The Group had its world première at FrightFest 2022
Drug dependency is a problem not just because of the addiction itself, but because of the pre-existing trauma and dysfunction that so often lead to the addiction in the first place, and also the way that addicts negatively affect not just themselves but others while seeking their next fix. So in setting his feature debut The Group in a community centre for a twelve-step programme meeting, writer/director Will Higo immediately establishes all his key themes: damage, shame, guilt, and the desire to be redeemed from an unsavoury, destructive past.
When Kara (Evangelina Burton) returns to Addicts Anonymous Together for the first time in six months, she is coming straight out of hospital having relapsed and overdosed, with her gaunt demeanour and scarred wrists making her a (barely) living exemplar of addiction’s wages. Kara still has fight in her, though – and even coming to the group is the first step to recovery.
Before all that, however, Kara must admit to and work through her various issues. So she joins the circle with fellow addicts Seth (Luke Dayhill), Henry (Tom Coulston), Charley (Jennifer Aries), Eddy (Nobuse ‘Jnr’ Uwaifo) and Dave (Mike Nelson), all under the guidance of counsellor Ellen (Alicia Novak) whose mantra is, “We’re not here to sit in judgment.” Kara, though, is her own worst critic. “Maybe I deserve to be judged,” she tells Ellen, “You ever thought about that? Maybe there’s no coming back from what I did.” Before she can elaborate, the group is joined by a new member, Jack (Dylan Baldwin), who is about to visit upon everyone an extreme form of intervention, arrogating to himself all at once the rôles of judge, jury and executioner while refusing to countenance the acceptance (and self-acceptance) that is the group’s aim.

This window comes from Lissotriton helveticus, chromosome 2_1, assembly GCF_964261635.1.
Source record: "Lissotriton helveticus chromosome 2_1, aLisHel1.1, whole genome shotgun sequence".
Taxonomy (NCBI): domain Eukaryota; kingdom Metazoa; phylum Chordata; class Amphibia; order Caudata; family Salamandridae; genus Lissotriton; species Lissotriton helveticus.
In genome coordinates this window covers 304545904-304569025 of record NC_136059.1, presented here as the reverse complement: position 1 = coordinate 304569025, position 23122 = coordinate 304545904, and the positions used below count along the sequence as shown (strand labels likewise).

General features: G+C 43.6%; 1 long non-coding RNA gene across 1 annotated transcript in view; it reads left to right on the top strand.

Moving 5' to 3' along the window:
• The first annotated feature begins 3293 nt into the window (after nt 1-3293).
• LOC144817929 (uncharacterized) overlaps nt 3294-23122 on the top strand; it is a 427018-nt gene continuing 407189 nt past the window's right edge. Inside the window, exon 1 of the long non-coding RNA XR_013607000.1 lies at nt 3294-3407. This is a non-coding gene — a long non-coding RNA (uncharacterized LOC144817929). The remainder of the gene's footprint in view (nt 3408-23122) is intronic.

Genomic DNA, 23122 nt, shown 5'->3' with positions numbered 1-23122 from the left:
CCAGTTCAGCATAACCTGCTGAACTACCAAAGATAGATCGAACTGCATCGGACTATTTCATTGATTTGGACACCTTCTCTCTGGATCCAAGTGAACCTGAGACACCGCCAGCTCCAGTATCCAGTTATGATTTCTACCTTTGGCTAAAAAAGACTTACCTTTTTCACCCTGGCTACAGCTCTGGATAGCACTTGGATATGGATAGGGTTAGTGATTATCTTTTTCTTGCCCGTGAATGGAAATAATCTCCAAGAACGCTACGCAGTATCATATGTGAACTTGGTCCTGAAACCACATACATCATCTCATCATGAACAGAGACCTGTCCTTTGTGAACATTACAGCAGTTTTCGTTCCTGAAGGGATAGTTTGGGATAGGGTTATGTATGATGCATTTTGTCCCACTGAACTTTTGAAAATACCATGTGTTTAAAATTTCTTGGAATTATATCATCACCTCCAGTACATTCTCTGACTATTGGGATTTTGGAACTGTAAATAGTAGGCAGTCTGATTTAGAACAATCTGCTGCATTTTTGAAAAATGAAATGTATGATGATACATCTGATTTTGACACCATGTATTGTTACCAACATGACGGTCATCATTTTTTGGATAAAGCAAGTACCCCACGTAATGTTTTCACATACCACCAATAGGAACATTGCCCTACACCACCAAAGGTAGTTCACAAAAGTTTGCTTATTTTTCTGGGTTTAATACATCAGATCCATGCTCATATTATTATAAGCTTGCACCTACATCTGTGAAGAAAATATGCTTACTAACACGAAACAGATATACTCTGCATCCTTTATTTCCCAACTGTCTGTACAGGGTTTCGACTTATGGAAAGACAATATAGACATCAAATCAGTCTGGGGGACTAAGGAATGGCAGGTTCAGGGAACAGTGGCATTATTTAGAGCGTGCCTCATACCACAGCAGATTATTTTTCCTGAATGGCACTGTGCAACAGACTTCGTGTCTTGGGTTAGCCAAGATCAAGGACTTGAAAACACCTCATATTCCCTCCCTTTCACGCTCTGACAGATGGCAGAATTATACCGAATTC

In other words, The Group merges the ‘one day at a time’ ethos of group therapy with the life-or-death frissons of a survival thriller, as the armed and angry Jack serves to amplify this ensemble’s confrontation with who they are and what they have done. Even as Kara and her fellow addicts have all hit rock bottom and are struggling their way back up, Jack is blinded by his aggressive moral righteousness from being able to see himself as part of the problem, in a film where everything goes back to daddy. It is an intense closed-room drama, where all the contradictions of breaking good – of transitioning from a bad place to somewhere better without forgetting where you have come from and how you got there – play out bleakly amidst violent recriminations and self-loathing.
strap: In debuting writer/director Will Higo’s therapeutic survival thriller, recovering addicts violently confront their pasts
© Anton Bitel